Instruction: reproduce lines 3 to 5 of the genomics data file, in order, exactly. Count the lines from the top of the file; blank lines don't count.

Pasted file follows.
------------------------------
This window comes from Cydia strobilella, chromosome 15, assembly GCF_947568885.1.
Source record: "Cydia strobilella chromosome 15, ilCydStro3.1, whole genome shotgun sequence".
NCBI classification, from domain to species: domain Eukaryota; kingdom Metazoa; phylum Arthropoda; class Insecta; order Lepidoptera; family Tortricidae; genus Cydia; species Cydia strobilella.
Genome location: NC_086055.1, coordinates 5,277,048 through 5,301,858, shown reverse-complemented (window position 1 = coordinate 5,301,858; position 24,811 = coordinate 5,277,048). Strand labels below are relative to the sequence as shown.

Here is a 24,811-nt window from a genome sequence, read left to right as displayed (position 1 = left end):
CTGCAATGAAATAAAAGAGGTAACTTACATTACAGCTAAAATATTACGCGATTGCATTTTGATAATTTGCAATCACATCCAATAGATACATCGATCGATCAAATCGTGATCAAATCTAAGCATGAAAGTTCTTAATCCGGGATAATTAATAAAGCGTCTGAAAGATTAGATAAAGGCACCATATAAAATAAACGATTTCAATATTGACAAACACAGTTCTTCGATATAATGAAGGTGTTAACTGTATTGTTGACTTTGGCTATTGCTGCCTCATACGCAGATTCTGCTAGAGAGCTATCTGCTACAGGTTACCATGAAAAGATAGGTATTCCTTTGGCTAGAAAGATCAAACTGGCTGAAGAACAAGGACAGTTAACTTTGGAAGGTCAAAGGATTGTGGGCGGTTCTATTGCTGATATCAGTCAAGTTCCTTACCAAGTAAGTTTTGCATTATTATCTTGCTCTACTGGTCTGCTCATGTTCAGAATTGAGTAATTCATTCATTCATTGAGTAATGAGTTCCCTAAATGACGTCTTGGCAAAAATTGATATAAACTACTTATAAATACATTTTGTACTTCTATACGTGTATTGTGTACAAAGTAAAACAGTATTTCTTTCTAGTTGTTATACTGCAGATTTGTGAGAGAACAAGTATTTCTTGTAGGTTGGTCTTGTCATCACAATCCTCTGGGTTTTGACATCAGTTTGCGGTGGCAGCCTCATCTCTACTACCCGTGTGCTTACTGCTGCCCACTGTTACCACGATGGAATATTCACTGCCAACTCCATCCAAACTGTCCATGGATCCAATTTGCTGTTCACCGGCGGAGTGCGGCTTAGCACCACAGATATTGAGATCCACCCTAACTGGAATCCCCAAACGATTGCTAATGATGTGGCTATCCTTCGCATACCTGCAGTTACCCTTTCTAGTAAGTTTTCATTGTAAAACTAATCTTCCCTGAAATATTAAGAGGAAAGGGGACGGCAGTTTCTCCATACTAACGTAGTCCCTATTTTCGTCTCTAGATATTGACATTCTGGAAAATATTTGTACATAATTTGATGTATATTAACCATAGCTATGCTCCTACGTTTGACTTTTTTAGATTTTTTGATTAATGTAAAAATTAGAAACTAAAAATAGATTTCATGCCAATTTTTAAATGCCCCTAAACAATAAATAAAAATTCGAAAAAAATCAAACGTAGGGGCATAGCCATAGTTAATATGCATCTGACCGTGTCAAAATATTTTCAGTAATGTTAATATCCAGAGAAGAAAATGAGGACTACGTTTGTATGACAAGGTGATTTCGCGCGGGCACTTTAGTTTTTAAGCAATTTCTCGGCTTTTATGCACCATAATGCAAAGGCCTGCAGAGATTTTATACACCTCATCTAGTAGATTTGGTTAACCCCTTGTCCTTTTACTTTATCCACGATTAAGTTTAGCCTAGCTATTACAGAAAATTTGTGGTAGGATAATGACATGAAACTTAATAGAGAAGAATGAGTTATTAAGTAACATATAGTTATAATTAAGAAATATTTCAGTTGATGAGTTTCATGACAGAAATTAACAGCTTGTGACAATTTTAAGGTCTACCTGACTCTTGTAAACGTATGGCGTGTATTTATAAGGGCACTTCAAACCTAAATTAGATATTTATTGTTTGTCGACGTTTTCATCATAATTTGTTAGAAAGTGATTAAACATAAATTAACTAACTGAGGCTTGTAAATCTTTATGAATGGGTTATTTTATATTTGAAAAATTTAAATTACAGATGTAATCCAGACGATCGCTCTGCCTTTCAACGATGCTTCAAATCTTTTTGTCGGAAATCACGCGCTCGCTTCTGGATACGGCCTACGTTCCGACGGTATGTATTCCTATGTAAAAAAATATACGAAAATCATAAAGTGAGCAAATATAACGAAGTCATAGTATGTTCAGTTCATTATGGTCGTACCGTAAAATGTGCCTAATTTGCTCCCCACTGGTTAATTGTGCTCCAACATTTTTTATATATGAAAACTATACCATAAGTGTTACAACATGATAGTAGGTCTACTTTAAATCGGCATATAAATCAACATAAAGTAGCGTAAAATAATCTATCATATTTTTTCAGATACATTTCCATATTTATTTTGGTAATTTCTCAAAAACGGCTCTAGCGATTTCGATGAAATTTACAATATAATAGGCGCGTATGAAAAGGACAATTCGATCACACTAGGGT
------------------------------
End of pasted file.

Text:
NCBI classification, from domain to species: domain Eukaryota; kingdom Metazoa; phylum Arthropoda; class Insecta; order Lepidoptera; family Tortricidae; genus Cydia; species Cydia strobilella.
Genome location: NC_086055.1, coordinates 5,277,048 through 5,301,858, shown reverse-complemented (window position 1 = coordinate 5,301,858; position 24,811 = coordinate 5,277,048). Strand labels below are relative to the sequence as shown.

Here is a 24,811-nt window from a genome sequence, read left to right as displayed (position 1 = left end):